WARNING: This review contains spoilers

Dolce is a bittersweet episode which propels us ever closer to the season’s midpoint and the shift in focus from the apprehension of Il Monstro to the apprehension of the Tooth Fairy. The episode begins a short time after the climactic events at the end of Contorno; a bloodied and beaten Hannibal makes his way through the Florentine landscape and back to Bedelia, who tends to his wounds. Meanwhile, Jack observes the police and emergency services dealing with the Pazzi crime scene. Will finally joins Jack in Florence. Their initial discussion in the setting of the Jack’s cataclysmic conflict with Hannibal provides some opportunity for clarity; there is recognition from both of their actions in relation to the law and Jack confesses that he did not kill Hannibal because he wants Will to do it. Crucially, though, Will admits to Jack the duality he feels in relation to his old friend and, more than that, he feels it will always be this way. Whilst this internal conflict is nothing new for Will, it is the clearest admission he has given to Jack – the character who represents rational, righteous response. The effect of such a confession sustains the enigma of how the events in this episode will play out, especially in regards to the actions that Jack will take in reaction to Will’s.

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Dolce then shifts to the other key pairing so far this season; Hannibal and Bedelia. She finds him on their balcony sketching the features of its iconic architecture in an effort to commit it to memory. During their conversation, he reflects on the significance of the city to his development; “I see my end and my beginning”. They are seemingly planning to depart imminently. However, Bedelia reveals that she doesn’t plan to accompany Hannibal any further. The following conversation, now relocated to the darker setting of their salon, is a quietly and perversely tender one, featuring as it does a confirmation that Hannibal had intended to eat her, but Bedelia gently insists to him that she has not “marinated long enough for your tastes”. He agrees to help her aid her in future to escape punishment for her role as accomplice on their European escapades and in doing so seems reconciled to the idea of his apprehension. Finally the viewer is given some concrete proof of the nature of their relationship as they kiss gently.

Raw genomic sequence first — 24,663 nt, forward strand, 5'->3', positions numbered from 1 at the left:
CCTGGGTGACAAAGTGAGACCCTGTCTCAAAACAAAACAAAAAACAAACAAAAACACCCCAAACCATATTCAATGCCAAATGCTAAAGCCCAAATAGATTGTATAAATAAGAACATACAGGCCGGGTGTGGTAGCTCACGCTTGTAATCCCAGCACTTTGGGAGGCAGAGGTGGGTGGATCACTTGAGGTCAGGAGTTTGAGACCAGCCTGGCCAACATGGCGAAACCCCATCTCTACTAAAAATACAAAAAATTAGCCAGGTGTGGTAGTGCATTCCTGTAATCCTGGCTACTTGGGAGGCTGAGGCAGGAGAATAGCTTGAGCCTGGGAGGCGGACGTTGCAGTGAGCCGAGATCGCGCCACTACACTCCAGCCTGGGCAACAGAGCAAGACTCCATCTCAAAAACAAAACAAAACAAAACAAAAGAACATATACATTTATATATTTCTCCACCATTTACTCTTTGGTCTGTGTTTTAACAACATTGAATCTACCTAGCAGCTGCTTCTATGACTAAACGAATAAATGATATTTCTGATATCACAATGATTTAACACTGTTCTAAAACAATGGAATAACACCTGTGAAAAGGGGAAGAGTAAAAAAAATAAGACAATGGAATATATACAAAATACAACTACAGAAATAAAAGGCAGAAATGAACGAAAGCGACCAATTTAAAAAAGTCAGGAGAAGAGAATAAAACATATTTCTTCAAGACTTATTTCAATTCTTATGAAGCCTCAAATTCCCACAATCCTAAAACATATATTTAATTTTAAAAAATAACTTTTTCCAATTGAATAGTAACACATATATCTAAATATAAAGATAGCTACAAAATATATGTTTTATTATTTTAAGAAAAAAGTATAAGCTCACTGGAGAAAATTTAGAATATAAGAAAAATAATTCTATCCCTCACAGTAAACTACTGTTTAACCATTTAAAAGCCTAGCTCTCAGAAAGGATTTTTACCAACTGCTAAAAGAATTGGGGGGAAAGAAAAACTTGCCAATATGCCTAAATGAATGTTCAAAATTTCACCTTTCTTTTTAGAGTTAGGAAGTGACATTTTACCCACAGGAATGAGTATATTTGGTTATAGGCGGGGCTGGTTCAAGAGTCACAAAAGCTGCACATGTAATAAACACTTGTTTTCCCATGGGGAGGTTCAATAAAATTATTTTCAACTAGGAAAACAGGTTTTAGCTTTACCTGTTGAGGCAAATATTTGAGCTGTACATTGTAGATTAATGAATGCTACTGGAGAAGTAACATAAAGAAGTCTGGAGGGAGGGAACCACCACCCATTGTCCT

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Following Hannibal’s departure, Chiyo interrupts Bedelia’s initially confusing attempts to inject some sort of liquid narcotic. Armed with a rifle and apparently looking for Hannibal, the two share an understated standoff as each try to gauge the other’s role in Hannibal’s life. Bedelia likens them both to birds in a cage, but Chiyo insists that her aim is to cage him, which explains the rifle and helps add a little more pressure to the cooking pot of this episode.

Chiyo is not Bedelia’s only interruption. She is followed by Will and Jack, who confront and interrogate Bedelia after the effects of her undisclosed narcotic have started to work in her system. She is sedated and nonplussed at their questions; the drugs are part of her attempts to provide herself with a credible account of her actions which might lead to more lenient treatment.  During the interrogation, Will vanishes, much to Jack’s confusion.

The next time we see Will he joins Hannibal on a bench in front of Botticelli’s Primavera in the Uffizi Gallery; this moment represents the first time they have conversed in the dominant timeline this season. Will acknowledges as much – everything we’ve seen so far involving the two has been echoes of the past. Given the setting and the framing of some of the shots, it’s difficult not to see this scene as somewhat a knowing reference to Skyfall, which features Bond and Q in a similar setting conflicting over their different types of masculinity. Here, the focus isn’t conflict or competitions but acceptance and an admission of union. Will declares to his old friend: “You and I have begun to blur”. Will’s journey this season has been one which has led him to understand Hannibal more deeply. Interestingly, though both parties appear to be genuinely glad to be reunited, the viewer has been forewarned of Hannibal’s intentions towards Will, creating some dramatic irony. The suspense is created around how this will manifest and is added to by the enigma of what actions Will might take.

On this second count, we didn’t need to wait long; the subsequent scene with the pair shows them walking along side each other through the plaza. We get a view of Hannibal through a gun sight; even before the reverse shot to reveal the identity of the shooter, we know this to be Chiyo. Hannibal appears to be the clear target until she/we sees Will produce a knife. She takes aim and fires.

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On the other side of the Atlantic other cogs are turning too. Cordell is in charge of creating ways of preparing Hannibal for Mason’s consumption; amusingly we are introduced to this idea through a predictably appetising cooking montage, but unusually for this show, it is being made clear to the audience that the meat is pork. This creates an irony in Verger’s plans for Hannibal; as a pig breeder, he and Cordell will treat Hannibal as if he was pork, which ties back to how Fuller initially wanted the viewer to understand Hannibal’s view of his rude victims.